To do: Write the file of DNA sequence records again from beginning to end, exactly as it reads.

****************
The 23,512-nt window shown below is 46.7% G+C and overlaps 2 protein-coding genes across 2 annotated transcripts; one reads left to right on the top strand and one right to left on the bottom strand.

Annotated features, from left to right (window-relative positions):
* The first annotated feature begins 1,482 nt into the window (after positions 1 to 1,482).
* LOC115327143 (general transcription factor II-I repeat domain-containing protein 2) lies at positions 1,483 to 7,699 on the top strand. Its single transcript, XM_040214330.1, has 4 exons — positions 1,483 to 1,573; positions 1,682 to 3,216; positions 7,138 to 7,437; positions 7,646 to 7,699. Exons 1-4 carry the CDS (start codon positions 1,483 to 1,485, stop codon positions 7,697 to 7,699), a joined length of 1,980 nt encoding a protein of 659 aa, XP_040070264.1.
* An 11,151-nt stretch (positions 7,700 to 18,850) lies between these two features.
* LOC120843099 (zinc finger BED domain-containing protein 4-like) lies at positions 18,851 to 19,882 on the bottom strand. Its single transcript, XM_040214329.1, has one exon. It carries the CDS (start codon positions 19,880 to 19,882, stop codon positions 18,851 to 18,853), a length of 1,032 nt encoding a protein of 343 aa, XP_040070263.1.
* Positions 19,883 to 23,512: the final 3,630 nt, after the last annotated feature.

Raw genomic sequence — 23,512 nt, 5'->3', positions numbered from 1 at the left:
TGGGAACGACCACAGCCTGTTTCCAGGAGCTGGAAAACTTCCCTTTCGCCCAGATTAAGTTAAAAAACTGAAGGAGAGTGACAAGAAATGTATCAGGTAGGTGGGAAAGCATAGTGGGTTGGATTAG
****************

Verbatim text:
The 23,512-nt window shown below is 46.7% G+C and overlaps 2 protein-coding genes across 2 annotated transcripts; one reads left to right on the top strand and one right to left on the bottom strand.

Annotated features, from left to right (window-relative positions):
* The first annotated feature begins 1,482 nt into the window (after positions 1 to 1,482).
* LOC115327143 (general transcription factor II-I repeat domain-containing protein 2) lies at positions 1,483 to 7,699 on the top strand. Its single transcript, XM_040214330.1, has 4 exons — positions 1,483 to 1,573; positions 1,682 to 3,216; positions 7,138 to 7,437; positions 7,646 to 7,699. Exons 1-4 carry the CDS (start codon positions 1,483 to 1,485, stop codon positions 7,697 to 7,699), a joined length of 1,980 nt encoding a protein of 659 aa, XP_040070264.1.
* An 11,151-nt stretch (positions 7,700 to 18,850) lies between these two features.
* LOC120843099 (zinc finger BED domain-containing protein 4-like) lies at positions 18,851 to 19,882 on the bottom strand. Its single transcript, XM_040214329.1, has one exon. It carries the CDS (start codon positions 19,880 to 19,882, stop codon positions 18,851 to 18,853), a length of 1,032 nt encoding a protein of 343 aa, XP_040070263.1.
* Positions 19,883 to 23,512: the final 3,630 nt, after the last annotated feature.

Raw genomic sequence — 23,512 nt, 5'->3', positions numbered from 1 at the left:
TGGGAACGACCACAGCCTGTTTCCAGGAGCTGGAAAACTTCCCTTTCGCCCAGATTAAGTTAAAAAACTGAAGGAGAGTGACAAGAAATGTATCAGGTAGGTGGGAAAGCATAGTGGGTTGGATTAG